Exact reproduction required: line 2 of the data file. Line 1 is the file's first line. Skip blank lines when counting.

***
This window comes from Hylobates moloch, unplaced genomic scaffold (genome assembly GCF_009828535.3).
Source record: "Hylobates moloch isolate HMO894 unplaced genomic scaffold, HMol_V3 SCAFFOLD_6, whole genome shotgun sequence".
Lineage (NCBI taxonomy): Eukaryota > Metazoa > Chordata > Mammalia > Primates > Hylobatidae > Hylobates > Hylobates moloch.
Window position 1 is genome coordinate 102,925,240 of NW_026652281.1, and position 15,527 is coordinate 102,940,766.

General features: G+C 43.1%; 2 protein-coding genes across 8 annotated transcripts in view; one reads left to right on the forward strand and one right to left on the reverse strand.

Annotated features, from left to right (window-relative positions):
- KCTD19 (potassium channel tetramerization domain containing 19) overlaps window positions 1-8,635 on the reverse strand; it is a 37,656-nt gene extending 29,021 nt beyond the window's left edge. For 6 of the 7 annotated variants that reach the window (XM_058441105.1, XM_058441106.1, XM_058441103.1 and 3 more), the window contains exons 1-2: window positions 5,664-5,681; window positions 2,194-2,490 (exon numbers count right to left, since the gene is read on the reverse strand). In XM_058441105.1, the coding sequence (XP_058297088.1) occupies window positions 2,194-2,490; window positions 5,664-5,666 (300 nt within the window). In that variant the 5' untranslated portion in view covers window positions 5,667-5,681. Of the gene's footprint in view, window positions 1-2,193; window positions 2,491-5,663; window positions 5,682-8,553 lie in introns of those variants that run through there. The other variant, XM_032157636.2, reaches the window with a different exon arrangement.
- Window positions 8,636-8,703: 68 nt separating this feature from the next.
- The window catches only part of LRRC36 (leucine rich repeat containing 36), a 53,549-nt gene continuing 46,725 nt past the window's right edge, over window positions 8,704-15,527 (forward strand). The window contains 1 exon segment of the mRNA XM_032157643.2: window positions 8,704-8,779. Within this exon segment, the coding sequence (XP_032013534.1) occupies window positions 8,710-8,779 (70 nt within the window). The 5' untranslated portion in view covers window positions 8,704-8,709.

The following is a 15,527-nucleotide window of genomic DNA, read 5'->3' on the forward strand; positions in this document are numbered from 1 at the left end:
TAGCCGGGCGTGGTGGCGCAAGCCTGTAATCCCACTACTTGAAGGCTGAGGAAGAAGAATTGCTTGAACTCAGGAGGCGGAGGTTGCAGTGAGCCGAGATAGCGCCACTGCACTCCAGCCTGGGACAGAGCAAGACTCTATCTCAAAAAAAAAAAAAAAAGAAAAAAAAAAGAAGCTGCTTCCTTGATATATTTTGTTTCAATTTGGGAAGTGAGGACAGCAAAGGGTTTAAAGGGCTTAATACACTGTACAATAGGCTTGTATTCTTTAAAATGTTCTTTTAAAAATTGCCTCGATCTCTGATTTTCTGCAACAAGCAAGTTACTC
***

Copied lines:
Source record: "Hylobates moloch isolate HMO894 unplaced genomic scaffold, HMol_V3 SCAFFOLD_6, whole genome shotgun sequence".